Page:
The Student Site of Castilleja School


The Student Site of Castilleja School


The Student Site of Castilleja School


Students celebrate Castilleja’s first-ever Mid-Autumn Festival

Leads successfully put on event despite planning challenges
Nola Doorley
Chinese+ affinity group lead Norah Yang ’25 hands out free mooncakes to Castilleja students at break.

Castilleja celebrated its first Mid-Autumn Festival Friday, kicking off a flurry of cultural celebrations around campus as affinity groups began meeting this month.

Variations of the Mid-Autumn Festival, also known as “Chuseok” in Korea, are observed across East and Southeast Asia.

The festivities were a collaboration between the Chinese+ affinity group and the Korean American Student Association (KASA). At break, members of Chinese+ handed out mooncakes to a throng of students, and KASA collaborated with Castilleja’s food service team to design a special lunch menu.

“We’ve been trying to get this to happen on campus for several years. Maybe five,” KASA co-lead Abigail Kim ‘25 said.

“Because it happens so soon into the school year, we’ve never been able to have the proper amount of time to plan,” Samantha Kim ‘24, a co-lead of the group, added. “So we started really early.”

Because of the timeline, “our first official affinity group meeting was just last week,” Chinese+ co-lead Thea Dai ‘24 said. “We [the leads] really just planned it ourselves,” co-lead Lila Cole ‘25 said.

The lack of member involvement was “a bummer” for Chinese+ co-lead Norah Yang ‘25. “Going forward, for Lunar New Year and AAPI month, which are two big things we celebrate at this school, we’re definitely going to ask [our members] for ideas and have them help us plan it more,” Yang said.

The Chinese+ and KASA leads said they chose not to petition for traditional wear. “It’s not really an occasion for traditional dress,” Cole said.

New guidelines for affinity groups also presented difficulties. “We’re not catering food this time because I’m pretty sure that’s not allowed anymore,” Samantha Kim said. “There’s a lot of things that were brought up with regards to equity.” Both KASA leads agreed they didn’t “fully understand” the new policy.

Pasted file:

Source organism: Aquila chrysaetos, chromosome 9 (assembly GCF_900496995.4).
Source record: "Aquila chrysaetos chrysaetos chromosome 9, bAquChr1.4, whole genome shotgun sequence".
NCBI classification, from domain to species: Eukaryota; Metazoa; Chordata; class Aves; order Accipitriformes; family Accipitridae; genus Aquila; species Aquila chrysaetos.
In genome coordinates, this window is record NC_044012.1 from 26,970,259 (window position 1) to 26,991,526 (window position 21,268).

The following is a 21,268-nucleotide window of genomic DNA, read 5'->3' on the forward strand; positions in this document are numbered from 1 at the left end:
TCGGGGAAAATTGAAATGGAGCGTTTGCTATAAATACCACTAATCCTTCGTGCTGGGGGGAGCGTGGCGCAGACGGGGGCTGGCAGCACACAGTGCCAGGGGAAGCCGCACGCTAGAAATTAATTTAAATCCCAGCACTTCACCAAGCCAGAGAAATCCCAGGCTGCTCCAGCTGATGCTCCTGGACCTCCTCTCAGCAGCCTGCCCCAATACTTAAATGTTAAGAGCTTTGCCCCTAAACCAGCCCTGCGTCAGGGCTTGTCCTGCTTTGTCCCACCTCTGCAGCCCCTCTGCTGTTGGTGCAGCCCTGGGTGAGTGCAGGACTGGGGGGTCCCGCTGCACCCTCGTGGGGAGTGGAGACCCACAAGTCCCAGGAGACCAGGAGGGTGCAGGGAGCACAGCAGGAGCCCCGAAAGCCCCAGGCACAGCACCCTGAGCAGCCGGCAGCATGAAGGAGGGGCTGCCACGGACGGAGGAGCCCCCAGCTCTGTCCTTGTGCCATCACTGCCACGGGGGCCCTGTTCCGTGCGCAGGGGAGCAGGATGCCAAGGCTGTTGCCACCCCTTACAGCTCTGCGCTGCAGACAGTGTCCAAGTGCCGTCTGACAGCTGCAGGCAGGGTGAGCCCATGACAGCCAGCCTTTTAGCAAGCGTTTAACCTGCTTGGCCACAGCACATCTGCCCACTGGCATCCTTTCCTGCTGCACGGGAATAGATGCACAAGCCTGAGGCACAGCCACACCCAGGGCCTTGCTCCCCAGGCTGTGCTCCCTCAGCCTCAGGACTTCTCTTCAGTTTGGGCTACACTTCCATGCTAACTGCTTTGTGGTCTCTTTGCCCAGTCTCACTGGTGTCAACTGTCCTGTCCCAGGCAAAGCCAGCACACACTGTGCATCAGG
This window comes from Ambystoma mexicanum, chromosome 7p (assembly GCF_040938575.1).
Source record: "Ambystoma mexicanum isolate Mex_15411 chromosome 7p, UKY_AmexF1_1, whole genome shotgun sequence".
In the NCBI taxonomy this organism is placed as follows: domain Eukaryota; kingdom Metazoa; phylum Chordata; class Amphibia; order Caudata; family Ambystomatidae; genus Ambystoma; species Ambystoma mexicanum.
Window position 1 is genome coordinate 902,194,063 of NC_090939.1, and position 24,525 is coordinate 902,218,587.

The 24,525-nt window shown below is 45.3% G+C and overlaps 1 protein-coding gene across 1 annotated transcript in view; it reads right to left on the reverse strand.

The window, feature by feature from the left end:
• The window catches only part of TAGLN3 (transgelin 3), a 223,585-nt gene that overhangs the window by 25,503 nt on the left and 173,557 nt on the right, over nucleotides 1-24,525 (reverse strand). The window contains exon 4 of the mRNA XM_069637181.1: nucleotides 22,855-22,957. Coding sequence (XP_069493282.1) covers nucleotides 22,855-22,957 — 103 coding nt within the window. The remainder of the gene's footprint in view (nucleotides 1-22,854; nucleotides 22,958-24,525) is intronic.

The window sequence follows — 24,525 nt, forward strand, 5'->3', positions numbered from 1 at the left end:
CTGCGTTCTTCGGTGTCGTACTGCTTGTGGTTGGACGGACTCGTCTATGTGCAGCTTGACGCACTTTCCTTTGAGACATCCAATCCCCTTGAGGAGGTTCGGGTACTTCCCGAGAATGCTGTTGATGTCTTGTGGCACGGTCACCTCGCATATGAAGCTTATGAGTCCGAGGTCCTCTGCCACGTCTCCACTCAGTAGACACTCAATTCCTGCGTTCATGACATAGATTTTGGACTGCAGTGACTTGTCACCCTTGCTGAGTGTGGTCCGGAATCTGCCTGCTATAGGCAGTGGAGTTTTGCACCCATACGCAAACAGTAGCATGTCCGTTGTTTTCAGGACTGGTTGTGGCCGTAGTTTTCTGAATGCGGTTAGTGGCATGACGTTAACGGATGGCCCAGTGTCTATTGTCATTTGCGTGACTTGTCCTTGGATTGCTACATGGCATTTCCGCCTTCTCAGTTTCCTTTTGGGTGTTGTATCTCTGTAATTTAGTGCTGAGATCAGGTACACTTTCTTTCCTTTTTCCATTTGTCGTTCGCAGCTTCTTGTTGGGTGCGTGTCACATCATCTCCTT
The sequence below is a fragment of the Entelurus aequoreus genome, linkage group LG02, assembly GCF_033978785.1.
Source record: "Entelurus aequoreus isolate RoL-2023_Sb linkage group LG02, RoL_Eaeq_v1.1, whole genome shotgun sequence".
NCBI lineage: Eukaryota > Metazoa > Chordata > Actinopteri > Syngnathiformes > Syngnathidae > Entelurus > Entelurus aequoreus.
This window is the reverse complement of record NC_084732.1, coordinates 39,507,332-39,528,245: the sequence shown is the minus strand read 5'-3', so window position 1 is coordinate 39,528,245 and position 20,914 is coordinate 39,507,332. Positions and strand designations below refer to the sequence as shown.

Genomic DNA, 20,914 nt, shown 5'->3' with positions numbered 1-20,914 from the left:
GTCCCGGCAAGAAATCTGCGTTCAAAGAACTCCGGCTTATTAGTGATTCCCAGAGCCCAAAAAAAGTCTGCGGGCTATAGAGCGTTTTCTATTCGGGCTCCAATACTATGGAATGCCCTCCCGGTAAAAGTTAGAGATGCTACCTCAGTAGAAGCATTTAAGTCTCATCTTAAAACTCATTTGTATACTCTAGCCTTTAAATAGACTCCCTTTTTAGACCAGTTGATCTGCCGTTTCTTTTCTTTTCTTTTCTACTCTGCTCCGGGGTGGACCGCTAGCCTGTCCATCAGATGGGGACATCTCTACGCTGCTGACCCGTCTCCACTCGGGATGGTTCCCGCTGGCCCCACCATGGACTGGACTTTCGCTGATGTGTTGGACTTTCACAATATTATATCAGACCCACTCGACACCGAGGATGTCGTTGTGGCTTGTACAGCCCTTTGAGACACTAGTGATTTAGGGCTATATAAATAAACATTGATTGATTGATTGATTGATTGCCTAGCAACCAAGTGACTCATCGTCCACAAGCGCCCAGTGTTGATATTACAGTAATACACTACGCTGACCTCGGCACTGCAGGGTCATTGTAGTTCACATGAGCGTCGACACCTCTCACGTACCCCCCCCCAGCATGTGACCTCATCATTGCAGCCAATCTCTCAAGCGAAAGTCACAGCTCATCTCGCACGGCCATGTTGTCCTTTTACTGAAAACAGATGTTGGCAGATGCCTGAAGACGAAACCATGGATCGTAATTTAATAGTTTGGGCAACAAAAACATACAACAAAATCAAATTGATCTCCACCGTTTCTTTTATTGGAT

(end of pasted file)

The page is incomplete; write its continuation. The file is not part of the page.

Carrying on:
“We [communicated] with the Kitchen about changing the menu,” Samantha Kim added. However, the original menu KASA proposed to Chef Lloyd Higgins was “too labor intensive,” Abigail Kim said.

The Castilleja Kitchen team put together a special menu to celebrate the Mid-Autumn Festival. (Nola Doorley)

“He did end up changing drastically a lot of the things that we requested,” she added. “It’s like fusion. I appreciate his work and trying to incorporate everything, but it would have been nice to collaborate more through the process of creating the menu.”

“We always liked catering too because we liked bringing the authentic food to the campus,” Samantha Kim said.

Chinese+ was able to bring outside food to share with the Upper School, but said they struggled to predict how much was necessary. “We don’t have our budget yet,” Cole said. “It was hard to plan around that.”

Despite these challenges, the leads said the collaboration between Chinese+ and KASA was a success. “We all have a really similar vision,” Samantha Kim said.

“It’s definitely cool to be able to celebrate with them and see how Mid-Autumn Festival is celebrated in Korean culture,” Cole said.

The scope of this year’s Mid-Autumn Festival is still limited, featuring only Korean and Chinese celebrations. Abigail Kim said groups like the Southeast Asian/Pacific Islander affinity group (SEA/PI) “didn’t mention wanting to collaborate with us.”

And it was difficult to represent students of other ethnicities without dedicated affinity groups. “There is no structured Japanese affinity group, so we didn’t have a point person to communicate with,” Dai said. “That was similar to what happened last year with the AAPI heritage month when we did East Asian week.”

“Even having KASA involved with Mid-Autumn Festival is a little bit newer,” Samantha Kim added. “Hopefully, we can expand more going forward.”

Leave a Comment
About the Contributors
Michelle Leonard
Michelle Leonard, Editor of News
Michelle Leonard '24 is Counterpoint's Editor of News. She is active in the arts, co-leading Glee and performing in Castilleja’s theater productions. Outside of school, she carefully nurtures her Duolingo streak.
Nola Doorley
Nola Doorley, Photographer
Nola Doorley ‘26 is a photographer for Counterpoint. She plays lacrosse and loves Gilmore Girls and Grey’s Anatomy.

Comments (0)

All Counterpoint Picks Reader Picks Sort: Newest

Your email address will not be published. Required fields are marked *